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Spinal Muscular Atrophy (SMA) in Children

by Brian Alverson, MD
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    00:02 When children are weak, sometimes the problem is in the motor nerve.

    00:06 In this lecture, we'll talk about specific motor nerve disorders that could occur in pediatrics.

    00:13 Let's start with Spinal Muscular Atrophy or SMA.

    00:18 SMA is often a very debilitating condition.

    00:22 it's autosomal recessive in that it may travel in families.

    00:26 and have unaffective carriers.

    00:29 The defect is on the survival motor neuron gene or the SMN gene It results in a degeneration of the anterior horn cells of the spinal cord.

    00:40 resulting in weakness.

    00:43 There are three main types of SMA.

    00:46 I, II and III.

    00:47 SMA I is very severe.

    00:50 It usually affects infants and is often life threatening.

    00:55 SMA II is more moderate and SMA III is quite mild.

    01:01 All of the SMAs, the problem is that small muscles are not innervated.

    01:06 The larger ones still have innervations.

    01:09 So, in muscle biopsy it will show a patchy appearance.

    01:13 Much like this.

    01:14 Patients will present with a progressive symmetrical proximal weakness.

    01:20 Remember this is a lower motor neuron disease.

    01:23 So, they will be floppy and may have absent deep tendon reflexes.

    01:29 You may see muscle fasciculation as well.

    01:31 And it is often seen easily in the tongue.

    01:35 But remember, it is just the motor neurons.

    01:37 These patients will have normal cognition.

    01:41 So, let's review the three types.

    01:44 Type one results in severe hypotonia in children.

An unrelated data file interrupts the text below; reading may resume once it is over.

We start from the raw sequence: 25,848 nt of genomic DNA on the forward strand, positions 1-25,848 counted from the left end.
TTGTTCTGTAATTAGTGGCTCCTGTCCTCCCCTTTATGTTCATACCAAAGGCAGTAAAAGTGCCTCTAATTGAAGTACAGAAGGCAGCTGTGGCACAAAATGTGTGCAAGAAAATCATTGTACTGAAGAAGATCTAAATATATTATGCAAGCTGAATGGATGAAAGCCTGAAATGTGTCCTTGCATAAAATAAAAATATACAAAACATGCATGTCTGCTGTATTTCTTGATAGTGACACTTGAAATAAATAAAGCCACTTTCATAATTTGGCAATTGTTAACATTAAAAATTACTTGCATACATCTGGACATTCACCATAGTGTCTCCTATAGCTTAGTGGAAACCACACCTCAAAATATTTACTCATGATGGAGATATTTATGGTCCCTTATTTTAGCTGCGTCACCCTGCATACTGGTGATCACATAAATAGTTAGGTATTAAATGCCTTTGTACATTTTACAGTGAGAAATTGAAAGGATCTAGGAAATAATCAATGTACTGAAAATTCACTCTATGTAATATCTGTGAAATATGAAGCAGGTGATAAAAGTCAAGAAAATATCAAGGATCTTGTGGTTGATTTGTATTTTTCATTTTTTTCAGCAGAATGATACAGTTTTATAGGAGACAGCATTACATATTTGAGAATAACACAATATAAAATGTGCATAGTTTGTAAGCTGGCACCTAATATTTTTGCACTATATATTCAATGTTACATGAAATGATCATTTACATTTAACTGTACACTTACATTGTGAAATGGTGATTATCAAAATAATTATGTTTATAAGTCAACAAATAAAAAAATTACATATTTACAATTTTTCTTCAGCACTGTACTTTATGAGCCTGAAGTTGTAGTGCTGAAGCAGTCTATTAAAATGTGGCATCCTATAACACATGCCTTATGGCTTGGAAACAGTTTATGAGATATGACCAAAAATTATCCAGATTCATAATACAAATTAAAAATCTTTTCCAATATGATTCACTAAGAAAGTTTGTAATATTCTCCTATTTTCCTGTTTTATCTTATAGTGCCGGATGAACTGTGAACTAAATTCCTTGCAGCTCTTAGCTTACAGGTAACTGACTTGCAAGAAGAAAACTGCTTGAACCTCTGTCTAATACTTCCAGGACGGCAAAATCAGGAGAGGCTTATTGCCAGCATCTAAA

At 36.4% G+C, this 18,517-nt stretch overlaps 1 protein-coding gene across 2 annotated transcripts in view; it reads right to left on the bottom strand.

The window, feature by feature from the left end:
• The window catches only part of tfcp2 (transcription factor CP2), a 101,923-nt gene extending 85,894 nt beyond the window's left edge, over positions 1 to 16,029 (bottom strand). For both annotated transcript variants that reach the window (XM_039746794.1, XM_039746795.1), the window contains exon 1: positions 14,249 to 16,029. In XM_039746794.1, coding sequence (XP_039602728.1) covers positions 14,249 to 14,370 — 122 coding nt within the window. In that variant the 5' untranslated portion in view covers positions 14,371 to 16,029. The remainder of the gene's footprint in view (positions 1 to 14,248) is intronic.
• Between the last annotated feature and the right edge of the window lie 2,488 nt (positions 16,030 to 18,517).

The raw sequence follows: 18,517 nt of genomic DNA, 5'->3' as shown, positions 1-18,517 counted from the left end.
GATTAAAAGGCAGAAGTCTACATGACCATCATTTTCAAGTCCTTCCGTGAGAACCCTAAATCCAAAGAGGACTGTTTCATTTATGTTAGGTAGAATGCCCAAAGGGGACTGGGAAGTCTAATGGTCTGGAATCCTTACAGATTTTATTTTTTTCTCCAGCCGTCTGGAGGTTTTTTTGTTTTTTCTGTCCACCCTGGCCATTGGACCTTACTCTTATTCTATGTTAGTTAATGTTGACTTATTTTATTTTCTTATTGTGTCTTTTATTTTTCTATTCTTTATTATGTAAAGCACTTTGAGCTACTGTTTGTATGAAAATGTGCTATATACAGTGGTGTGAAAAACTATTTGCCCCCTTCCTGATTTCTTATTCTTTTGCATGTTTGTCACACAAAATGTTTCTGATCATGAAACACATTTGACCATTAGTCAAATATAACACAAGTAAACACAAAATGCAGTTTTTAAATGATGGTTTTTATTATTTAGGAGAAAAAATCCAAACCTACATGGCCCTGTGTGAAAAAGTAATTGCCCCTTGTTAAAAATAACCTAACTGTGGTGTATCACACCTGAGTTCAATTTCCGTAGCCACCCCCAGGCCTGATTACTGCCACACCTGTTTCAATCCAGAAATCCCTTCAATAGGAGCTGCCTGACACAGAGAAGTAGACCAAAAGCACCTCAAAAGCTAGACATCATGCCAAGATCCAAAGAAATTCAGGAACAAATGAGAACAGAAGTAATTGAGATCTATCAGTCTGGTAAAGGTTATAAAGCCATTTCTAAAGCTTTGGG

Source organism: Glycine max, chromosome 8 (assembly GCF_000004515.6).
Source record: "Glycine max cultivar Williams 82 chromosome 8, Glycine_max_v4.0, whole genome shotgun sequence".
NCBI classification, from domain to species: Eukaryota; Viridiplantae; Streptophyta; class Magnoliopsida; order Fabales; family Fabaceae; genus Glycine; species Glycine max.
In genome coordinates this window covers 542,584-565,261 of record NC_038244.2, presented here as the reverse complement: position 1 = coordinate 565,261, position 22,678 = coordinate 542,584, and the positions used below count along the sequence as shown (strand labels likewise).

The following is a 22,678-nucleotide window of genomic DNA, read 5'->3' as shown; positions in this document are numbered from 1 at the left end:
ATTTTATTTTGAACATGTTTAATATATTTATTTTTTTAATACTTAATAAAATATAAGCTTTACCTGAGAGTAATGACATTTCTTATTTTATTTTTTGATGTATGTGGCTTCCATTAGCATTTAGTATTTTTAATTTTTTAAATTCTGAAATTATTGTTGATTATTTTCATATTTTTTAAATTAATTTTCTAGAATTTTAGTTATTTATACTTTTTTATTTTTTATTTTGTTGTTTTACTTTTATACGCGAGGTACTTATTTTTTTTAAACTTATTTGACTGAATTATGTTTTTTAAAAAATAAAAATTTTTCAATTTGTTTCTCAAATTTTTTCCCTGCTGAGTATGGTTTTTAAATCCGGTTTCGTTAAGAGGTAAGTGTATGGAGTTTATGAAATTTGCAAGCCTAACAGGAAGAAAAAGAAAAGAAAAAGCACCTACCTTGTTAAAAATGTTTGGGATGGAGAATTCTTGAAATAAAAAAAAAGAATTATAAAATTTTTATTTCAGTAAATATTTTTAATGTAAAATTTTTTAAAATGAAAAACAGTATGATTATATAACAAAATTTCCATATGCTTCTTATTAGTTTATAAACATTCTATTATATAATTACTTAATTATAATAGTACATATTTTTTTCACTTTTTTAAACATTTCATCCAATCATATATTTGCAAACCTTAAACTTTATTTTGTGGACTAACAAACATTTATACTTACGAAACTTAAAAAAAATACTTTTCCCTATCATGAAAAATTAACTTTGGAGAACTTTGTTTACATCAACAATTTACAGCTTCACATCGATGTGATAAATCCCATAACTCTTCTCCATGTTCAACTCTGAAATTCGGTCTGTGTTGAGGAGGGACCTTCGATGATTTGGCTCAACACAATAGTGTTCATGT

01:47 It generally presents before six months of age and death before the age of two is common.

    01:54 These children will often die of respiratory complications.

    02:00 In Type II disease, they may have the ability to sit but often will not have the ability not walk.

    02:06 This typically presents a little later around 6-18 months of age.

    02:11 And it requires nutrition and respiratory support.

    02:16 In Type III disease, patients may lose the ability to ambulate around 10 years of age.

    02:23 It often presents after a year an a half of age and typically we will involve Physical therapy and orthopedics for braces or things like that so to they can function as long and as well as possible.

    02:37 So, the diagnosis of SMA is made by a genetic test of the SMA I gene.

    02:44 We'll send it for sequencing and look for deletions.

    02:49 Therapy is really only supportive. There is no known cure for this condition.

    02:55 And thoughtful palliative care is needed especially for SMA I.

    03:00 There are interventions we can make in children who have no tone but who have an end mortality that is likely within the first few years of life.

    03:10 Examples are G-tubes or breathing machines or tracheostomies.

    03:15 The challeng is that each intervention may cause a different way that that child maybe spending their life uncomfortably.

    03:23 This is a very challenging situation for families who thought they were having a normal child.

    03:28 and palliative care experts can be very very beneficial in helping to guide therapy.


    About the Lecture

    The lecture Spinal Muscular Atrophy (SMA) in Children by Brian Alverson, MD is from the course Pediatric Neurology.


    Included Quiz Questions

    1. It is an autosomal recessive disorder.
    2. It is a defect in the super motor nerve gene (SNM).
    3. It is the least severe type.
    4. Children with this disease usually live until their teen years.
    5. There is degeneration of the motor cortex in the brain.
    1. SMA I
    2. SMA II
    3. SMA III
    4. SMA IV
    5. SMA V
    1. Distal muscle weakness
    2. Progressive and symmetrical
    3. Absent deep tendon reflexes
    4. Normal cognition
    5. Fasciculation in the tongue
    1. Physiotherapy and orthopaedic care.
    2. Nutritional supplements with respiratory support.
    3. Only respiratory support.
    4. High dose steroids.
    5. IV plasmapheresis
    1. It is due to the degeneration of the anterior horn cells of the spinal cord.
    2. It is an upper motor neuron lesion.
    3. Large muscles are not innervated, while small muscles are innervated.
    4. Dystrophin protein is not present in muscle fibers
    5. It is an autosomal dominant inherited disease.
    1. Type III SMA
    2. GBS
    3. Polio
    4. Type I SMA
    5. Type II SMA

    Author of lecture Spinal Muscular Atrophy (SMA) in Children

     Brian Alverson, MD

    Brian Alverson, MD


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